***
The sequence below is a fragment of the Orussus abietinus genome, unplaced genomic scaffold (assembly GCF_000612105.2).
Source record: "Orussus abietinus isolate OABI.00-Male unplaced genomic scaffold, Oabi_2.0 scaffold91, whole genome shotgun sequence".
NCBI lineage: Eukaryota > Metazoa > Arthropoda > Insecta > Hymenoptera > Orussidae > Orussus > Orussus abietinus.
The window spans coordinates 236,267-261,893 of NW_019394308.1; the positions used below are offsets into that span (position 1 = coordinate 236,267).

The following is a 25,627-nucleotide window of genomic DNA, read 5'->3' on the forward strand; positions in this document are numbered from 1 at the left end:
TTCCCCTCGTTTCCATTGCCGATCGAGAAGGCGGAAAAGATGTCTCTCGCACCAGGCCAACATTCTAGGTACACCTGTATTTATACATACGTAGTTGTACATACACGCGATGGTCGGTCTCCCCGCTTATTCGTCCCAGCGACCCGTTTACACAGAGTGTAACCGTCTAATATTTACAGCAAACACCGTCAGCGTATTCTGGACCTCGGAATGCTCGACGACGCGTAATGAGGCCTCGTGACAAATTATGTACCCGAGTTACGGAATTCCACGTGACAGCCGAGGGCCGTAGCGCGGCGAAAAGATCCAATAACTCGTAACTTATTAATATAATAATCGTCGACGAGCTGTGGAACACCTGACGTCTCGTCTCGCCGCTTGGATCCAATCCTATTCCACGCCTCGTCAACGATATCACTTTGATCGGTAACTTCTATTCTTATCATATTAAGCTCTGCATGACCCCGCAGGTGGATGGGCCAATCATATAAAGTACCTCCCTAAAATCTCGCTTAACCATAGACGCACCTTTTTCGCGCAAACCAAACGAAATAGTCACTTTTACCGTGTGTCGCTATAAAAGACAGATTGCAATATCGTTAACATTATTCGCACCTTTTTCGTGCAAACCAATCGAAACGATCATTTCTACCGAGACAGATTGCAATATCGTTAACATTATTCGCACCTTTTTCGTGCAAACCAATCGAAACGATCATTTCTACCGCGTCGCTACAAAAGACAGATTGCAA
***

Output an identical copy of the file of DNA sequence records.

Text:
The sequence below is a fragment of the Orussus abietinus genome, unplaced genomic scaffold (assembly GCF_000612105.2).
Source record: "Orussus abietinus isolate OABI.00-Male unplaced genomic scaffold, Oabi_2.0 scaffold91, whole genome shotgun sequence".
NCBI lineage: Eukaryota > Metazoa > Arthropoda > Insecta > Hymenoptera > Orussidae > Orussus > Orussus abietinus.
The window spans coordinates 236,267-261,893 of NW_019394308.1; the positions used below are offsets into that span (position 1 = coordinate 236,267).

The following is a 25,627-nucleotide window of genomic DNA, read 5'->3' on the forward strand; positions in this document are numbered from 1 at the left end:
TTCCCCTCGTTTCCATTGCCGATCGAGAAGGCGGAAAAGATGTCTCTCGCACCAGGCCAACATTCTAGGTACACCTGTATTTATACATACGTAGTTGTACATACACGCGATGGTCGGTCTCCCCGCTTATTCGTCCCAGCGACCCGTTTACACAGAGTGTAACCGTCTAATATTTACAGCAAACACCGTCAGCGTATTCTGGACCTCGGAATGCTCGACGACGCGTAATGAGGCCTCGTGACAAATTATGTACCCGAGTTACGGAATTCCACGTGACAGCCGAGGGCCGTAGCGCGGCGAAAAGATCCAATAACTCGTAACTTATTAATATAATAATCGTCGACGAGCTGTGGAACACCTGACGTCTCGTCTCGCCGCTTGGATCCAATCCTATTCCACGCCTCGTCAACGATATCACTTTGATCGGTAACTTCTATTCTTATCATATTAAGCTCTGCATGACCCCGCAGGTGGATGGGCCAATCATATAAAGTACCTCCCTAAAATCTCGCTTAACCATAGACGCACCTTTTTCGCGCAAACCAAACGAAATAGTCACTTTTACCGTGTGTCGCTATAAAAGACAGATTGCAATATCGTTAACATTATTCGCACCTTTTTCGTGCAAACCAATCGAAACGATCATTTCTACCGAGACAGATTGCAATATCGTTAACATTATTCGCACCTTTTTCGTGCAAACCAATCGAAACGATCATTTCTACCGCGTCGCTACAAAAGACAGATTGCAA